you could have gone to hospital and had your stomach pumped, if only you had listened to me!" the train pulled into the station and i had my plan. i told my sister ijust needed to get a few books, some folders from when i was going to uni. i sprinted to catch a train heading to the station nearest to the queen elizabeth hospital, university of birmingham. i sent students flying as i barged up the escalators through the gates, across the road, and stopped directly outside the glass double doors to a&e. i paused forjust one second, and breathed. even though i knew where i was, i was utterly and completely lost in a world of menacing thoughts. even a fun night out with my friends from my a—levels had had a sinister consequence. this wasn't a life. i had to be brave. i replayed the memories
from the night before. i walked into the kitchen. i got a glass of water. i tookjust two paracetamol tablets, and i went to bed. my brain was screeching at this point — "but what about the other memories? "you can't afford to take this risk, are you that stupid, do you want to die? ?" but when i tried to recall the other memories — the 2a tablets, the bin — they just disappeared. they morphed and switched into other terrifying fears, other horrible what—ifs. and then, underneath the rest of the chatter, but growing louder and louder, i heard my own voice. "turn around, sarah, and walk away. you can do this." in front of me, people with broken legs and raging fevers were hobbling into a&e. i turned around. i walked back towards the station, back towards life.
i wasn't lost any more. thank you very much. cheering and applause. her first time on stage — sarah collins, guys. 0k, to finish the show, make some noise forjoe wells. applause hello. hello, edinburgh, are you well? audience: yes. good. this is my story about losing my headphones. i should give you some background to this story. i'm an autistic man. i've been a man for 12 years. before then, i was a boy, and i have always been autistic. but i only had the diagnosis earlier this year, and when you get that diagnosis, you spend a lot of time, too much time, wondering about stuff that happened in your past, negative experiences. would that have all been different if i'd had this diagnosis? one thing i say for a fact, it's helped explain things for me.
like, there's always been things which i've really disliked, but everyone else seems to love. the main three things are eye contact, the sound of men's voices, and the arctic monkeys. the third one, that's not an autistic thing. i just think — i just think they're a really overrated band. people talk about whether they're the next beatles. i don't reckon they're very good. talking about eye contact, i think it is weird. i think it's weird that you people do that. think about what eye contact is. we've all got two jelly balls that we hold inside our skulls, and we walk around sucking in light into ourjelly balls at all times. and when you want to be polite to someone, you're supposed to point yourjelly balls to theirjelly balls, suck all the light off their jelly balls. they return the favour, they suck the light off your jelly balls while you're sucking the light off their jelly balls, in a mutualjelly ball sucking thing.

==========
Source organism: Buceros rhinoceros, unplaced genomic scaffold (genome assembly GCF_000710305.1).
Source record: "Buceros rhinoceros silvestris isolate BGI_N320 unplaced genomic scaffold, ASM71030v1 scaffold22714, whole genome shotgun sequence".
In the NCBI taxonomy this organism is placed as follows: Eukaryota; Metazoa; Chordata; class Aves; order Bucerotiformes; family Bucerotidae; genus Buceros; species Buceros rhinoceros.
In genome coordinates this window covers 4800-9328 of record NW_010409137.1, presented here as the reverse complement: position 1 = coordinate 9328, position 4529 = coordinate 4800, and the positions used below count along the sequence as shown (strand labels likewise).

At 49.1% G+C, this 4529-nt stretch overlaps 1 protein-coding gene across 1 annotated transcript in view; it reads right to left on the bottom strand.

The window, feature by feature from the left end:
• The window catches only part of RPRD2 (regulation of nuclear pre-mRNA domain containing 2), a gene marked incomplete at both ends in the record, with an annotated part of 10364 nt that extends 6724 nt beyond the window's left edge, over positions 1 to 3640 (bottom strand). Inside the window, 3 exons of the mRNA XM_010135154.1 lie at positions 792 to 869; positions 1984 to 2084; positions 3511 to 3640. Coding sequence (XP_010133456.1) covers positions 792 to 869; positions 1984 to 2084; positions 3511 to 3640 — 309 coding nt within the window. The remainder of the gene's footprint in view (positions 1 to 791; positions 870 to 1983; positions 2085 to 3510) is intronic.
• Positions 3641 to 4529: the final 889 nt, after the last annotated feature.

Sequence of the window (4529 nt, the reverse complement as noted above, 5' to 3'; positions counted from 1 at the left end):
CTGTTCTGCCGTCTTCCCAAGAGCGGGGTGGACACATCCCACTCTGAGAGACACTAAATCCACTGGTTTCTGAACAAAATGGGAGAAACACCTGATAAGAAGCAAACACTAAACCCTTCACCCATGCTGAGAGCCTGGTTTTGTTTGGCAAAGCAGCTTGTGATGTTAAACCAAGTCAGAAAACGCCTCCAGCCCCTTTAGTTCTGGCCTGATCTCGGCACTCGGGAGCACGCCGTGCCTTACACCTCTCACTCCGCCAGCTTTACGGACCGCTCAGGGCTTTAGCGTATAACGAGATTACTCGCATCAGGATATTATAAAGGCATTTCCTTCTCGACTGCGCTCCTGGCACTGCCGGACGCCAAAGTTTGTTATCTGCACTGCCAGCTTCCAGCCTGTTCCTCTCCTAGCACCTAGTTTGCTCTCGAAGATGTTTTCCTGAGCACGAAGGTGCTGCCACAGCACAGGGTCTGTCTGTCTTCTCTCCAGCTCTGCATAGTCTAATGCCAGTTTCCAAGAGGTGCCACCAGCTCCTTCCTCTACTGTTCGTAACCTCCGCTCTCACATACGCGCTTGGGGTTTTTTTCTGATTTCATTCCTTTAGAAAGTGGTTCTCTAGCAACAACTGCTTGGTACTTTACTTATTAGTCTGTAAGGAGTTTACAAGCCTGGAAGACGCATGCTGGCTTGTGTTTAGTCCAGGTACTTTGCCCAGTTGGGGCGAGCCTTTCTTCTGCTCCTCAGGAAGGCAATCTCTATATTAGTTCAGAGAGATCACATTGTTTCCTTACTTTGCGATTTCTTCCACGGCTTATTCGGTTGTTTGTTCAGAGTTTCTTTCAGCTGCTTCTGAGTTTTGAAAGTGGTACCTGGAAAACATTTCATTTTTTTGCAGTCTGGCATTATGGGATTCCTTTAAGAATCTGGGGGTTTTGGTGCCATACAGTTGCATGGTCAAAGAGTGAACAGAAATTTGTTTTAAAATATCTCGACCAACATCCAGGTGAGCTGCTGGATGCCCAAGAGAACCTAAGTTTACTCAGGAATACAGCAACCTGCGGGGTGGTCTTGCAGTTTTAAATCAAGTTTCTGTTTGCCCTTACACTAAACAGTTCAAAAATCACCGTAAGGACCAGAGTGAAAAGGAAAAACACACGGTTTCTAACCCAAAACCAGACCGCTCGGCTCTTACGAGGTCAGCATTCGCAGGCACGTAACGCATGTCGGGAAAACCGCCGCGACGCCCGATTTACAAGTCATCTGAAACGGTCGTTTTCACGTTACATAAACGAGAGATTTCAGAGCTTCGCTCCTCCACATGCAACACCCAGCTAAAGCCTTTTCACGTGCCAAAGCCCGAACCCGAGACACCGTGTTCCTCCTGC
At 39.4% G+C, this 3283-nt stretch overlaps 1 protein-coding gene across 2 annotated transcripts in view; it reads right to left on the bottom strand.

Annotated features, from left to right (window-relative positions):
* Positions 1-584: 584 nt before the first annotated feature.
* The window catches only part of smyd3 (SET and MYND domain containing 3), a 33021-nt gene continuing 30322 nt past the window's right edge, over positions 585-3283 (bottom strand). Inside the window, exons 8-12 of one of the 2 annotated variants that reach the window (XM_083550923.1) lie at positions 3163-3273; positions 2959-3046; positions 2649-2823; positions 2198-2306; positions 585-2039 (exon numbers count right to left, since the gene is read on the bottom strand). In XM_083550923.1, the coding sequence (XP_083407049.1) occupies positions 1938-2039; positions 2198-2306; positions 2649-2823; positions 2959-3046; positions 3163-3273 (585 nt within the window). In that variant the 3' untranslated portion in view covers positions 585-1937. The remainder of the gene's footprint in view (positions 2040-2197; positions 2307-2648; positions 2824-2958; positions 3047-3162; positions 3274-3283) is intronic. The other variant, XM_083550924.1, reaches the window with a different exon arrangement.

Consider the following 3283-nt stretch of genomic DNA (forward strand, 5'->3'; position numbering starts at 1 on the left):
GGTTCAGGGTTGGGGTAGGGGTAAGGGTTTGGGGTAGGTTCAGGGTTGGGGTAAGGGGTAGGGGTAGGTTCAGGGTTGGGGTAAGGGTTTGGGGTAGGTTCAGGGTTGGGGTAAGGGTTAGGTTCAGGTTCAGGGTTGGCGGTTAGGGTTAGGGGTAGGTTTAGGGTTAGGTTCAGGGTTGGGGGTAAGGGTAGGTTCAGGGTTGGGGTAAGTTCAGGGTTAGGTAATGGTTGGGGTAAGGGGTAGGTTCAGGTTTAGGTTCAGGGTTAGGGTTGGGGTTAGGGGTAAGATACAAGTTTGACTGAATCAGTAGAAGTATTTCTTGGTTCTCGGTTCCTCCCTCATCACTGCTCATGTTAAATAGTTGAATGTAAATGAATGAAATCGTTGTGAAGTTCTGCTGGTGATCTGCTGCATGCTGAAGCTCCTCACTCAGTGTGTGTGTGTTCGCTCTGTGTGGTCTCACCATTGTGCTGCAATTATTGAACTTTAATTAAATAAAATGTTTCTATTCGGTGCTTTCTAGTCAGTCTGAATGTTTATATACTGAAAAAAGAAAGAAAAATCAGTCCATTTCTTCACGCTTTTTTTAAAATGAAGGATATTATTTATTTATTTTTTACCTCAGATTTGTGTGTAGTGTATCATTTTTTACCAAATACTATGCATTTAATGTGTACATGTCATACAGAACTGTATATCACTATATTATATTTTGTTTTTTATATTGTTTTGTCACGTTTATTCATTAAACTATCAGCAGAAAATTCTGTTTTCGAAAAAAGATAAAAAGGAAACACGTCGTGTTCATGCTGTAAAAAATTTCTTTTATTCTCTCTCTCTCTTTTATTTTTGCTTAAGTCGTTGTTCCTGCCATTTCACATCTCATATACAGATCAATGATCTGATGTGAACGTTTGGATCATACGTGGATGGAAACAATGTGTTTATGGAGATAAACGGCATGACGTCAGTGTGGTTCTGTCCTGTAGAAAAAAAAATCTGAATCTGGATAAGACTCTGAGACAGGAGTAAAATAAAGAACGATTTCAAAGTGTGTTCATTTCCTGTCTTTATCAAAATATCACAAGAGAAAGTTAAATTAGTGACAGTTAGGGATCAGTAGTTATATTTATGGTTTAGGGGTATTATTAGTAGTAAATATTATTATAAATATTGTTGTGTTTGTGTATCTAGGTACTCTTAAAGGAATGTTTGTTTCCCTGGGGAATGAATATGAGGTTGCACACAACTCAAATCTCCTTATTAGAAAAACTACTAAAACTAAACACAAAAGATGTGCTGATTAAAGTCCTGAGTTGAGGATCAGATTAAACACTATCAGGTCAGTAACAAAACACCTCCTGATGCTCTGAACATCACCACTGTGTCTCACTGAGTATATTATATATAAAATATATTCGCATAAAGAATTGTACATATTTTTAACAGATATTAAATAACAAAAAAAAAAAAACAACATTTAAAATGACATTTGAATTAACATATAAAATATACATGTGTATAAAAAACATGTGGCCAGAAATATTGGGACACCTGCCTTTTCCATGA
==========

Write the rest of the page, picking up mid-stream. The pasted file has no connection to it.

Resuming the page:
i find that weirdly intimate, when you've just met someone, to immediately suck on theirjelly balls. i used to get in trouble at school. i had a science teacher who used to say to me, "joe, you have to make eye contact with me. otherwise, i don't know you're listening to me." what kind of biology teacher are you, to think you listen with your eyes? but i don't like men's voices, either. i find... apologies to any men in the room. i don't hate men, ijust hate men's voices. men's voices sound like somebody is driving a motorbike through a wood chipper. it's like (makes sound of motorbike driving through wood chipper.) "i like craft beer." i find that really distressing, i don't like it at all. particularly more than one man — three or more men talking over the top of each other, i don't like that. it's why i don't watch top gear. i don't like it at all.